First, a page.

Trypanosoma brucei, the parasite that is responsible for African sleeping sickness, confounds the human immune system by changing its thick layer of surface glycoproteins with each infectious cycle. The glycoproteins are identified by the immune system as foreign antigens and a specific antibody defense is mounted against the parasite. However, T. brucei has thousands of possible antigens; with each subsequent generation, the protist switches to a glycoprotein coating of a different molecular structure. In this way, T. brucei is capable of replicating continuously without the immune system ever succeeding in clearing the parasite. Without treatment, T. brucei attacks red blood cells, causing the patient to lapse into a coma and eventually die. During epidemic periods, mortality from the disease can be high. Greater surveillance and control measures lead to a reduction in reported cases; some of the lowest numbers reported in 50 years (fewer than 10,000 cases in all of sub-Saharan Africa) have happened since 2009.
In Latin America, another species, T. cruzi, is responsible for Chagas disease. T. cruzi infections are mainly caused by a blood-sucking bug. The parasite inhabits heart and digestive system tissues in the chronic phase of infection, leading to malnutrition and heart failure due to abnormal heart rhythms. An estimated 10 million people are infected with Chagas disease; it caused 10,000 deaths in 2008.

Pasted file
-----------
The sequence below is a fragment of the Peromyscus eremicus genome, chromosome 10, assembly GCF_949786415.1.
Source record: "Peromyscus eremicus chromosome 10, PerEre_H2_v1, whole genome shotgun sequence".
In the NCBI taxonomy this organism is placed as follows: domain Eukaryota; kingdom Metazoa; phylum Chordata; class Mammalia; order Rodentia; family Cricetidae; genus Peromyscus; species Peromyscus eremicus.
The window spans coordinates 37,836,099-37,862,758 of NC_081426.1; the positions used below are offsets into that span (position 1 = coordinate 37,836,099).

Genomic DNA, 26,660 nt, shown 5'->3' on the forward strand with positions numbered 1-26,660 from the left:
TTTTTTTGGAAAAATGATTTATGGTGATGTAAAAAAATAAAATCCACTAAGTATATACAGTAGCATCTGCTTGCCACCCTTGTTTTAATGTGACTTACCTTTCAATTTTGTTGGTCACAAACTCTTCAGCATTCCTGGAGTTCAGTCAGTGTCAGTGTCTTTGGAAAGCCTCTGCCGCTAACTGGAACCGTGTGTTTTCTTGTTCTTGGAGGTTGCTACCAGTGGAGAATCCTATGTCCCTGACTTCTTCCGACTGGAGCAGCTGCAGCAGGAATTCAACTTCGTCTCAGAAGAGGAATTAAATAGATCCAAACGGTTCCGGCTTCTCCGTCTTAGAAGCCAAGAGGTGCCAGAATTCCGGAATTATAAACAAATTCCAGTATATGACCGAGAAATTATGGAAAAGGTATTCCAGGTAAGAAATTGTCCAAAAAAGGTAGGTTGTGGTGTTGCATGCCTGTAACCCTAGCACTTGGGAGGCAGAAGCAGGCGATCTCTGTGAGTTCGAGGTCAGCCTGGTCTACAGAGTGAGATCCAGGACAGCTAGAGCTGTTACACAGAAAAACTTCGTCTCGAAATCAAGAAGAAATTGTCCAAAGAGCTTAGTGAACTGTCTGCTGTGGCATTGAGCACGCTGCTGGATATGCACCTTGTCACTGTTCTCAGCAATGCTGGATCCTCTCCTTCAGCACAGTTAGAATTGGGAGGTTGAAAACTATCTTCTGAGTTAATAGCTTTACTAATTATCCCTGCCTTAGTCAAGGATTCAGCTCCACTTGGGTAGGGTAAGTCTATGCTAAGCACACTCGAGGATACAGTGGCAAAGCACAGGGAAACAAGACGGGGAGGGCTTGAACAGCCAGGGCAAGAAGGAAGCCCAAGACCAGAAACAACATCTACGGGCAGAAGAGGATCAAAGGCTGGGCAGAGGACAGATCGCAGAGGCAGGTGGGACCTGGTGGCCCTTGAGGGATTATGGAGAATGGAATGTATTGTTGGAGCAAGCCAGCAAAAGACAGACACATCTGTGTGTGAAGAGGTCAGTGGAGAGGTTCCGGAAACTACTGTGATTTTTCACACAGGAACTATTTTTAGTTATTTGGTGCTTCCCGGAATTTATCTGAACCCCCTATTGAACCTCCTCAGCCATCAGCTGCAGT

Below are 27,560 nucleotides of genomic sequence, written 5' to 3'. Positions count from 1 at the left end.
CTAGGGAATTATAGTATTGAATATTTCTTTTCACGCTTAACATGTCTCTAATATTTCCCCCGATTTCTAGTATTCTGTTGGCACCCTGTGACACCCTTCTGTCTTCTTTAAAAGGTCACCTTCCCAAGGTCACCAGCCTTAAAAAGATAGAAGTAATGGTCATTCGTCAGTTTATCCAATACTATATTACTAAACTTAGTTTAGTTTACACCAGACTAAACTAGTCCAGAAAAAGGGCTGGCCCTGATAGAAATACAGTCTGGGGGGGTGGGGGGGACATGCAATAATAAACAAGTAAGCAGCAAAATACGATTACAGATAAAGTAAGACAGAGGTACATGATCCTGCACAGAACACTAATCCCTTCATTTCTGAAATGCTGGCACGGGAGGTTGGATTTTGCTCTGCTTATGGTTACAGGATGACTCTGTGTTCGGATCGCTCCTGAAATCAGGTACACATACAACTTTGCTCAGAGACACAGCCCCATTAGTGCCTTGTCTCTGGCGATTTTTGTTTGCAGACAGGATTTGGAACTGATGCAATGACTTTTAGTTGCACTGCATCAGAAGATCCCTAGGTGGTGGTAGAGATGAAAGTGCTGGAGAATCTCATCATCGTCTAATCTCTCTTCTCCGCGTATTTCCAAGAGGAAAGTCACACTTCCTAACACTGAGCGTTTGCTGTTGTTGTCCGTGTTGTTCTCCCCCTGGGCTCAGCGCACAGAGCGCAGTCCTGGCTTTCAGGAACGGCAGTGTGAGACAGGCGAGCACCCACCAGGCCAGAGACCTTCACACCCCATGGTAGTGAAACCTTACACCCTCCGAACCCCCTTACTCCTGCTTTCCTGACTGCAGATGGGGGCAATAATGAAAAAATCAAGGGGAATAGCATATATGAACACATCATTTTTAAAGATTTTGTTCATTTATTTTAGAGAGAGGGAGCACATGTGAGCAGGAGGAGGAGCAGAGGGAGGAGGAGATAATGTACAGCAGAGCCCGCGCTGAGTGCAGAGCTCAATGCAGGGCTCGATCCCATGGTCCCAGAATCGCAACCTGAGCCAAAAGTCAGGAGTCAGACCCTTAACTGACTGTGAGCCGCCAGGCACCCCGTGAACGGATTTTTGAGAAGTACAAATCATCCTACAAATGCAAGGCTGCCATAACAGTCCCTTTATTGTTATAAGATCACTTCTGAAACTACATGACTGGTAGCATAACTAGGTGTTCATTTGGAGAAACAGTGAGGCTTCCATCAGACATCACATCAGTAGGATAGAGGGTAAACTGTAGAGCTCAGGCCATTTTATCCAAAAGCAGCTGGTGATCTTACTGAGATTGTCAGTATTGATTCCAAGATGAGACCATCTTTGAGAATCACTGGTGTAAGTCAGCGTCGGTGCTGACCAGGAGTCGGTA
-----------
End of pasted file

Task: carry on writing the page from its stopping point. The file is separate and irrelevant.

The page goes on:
Protists as Plant Pathogens
Many protists act as parasites that prey on plants or as decomposers that feed on dead organisms.
Describe the ways in which protists act as decomposers and the actions of parasitic protists on plants
- Plasmopara viticola causes downy mildew in grape plants, resulting in stunted growth and withered, discolored leaves.
- Since downy mildew has a higher incidence in the late summer, planting early in the season can reduce the threat of downy mildew; fungicides are also somewhat effective at preventing downy mildew.
- Phytophthora infestans causes potato late blight (potato stalks and stems decay into black slime) and was responsible for the Irish potato famine in the nineteenth century.
- Protist saprobes feed on dead organisms, which returns inorganic nutrients to soil and water.
- saprobe: an organism that lives off of dead or decaying organic material
- oomycete: fungus-like filamentous unicellular protists; the water molds
- downy mildew: plant disease caused by oomycetes; causes stunted growth in plants as well as discolored, withered leaves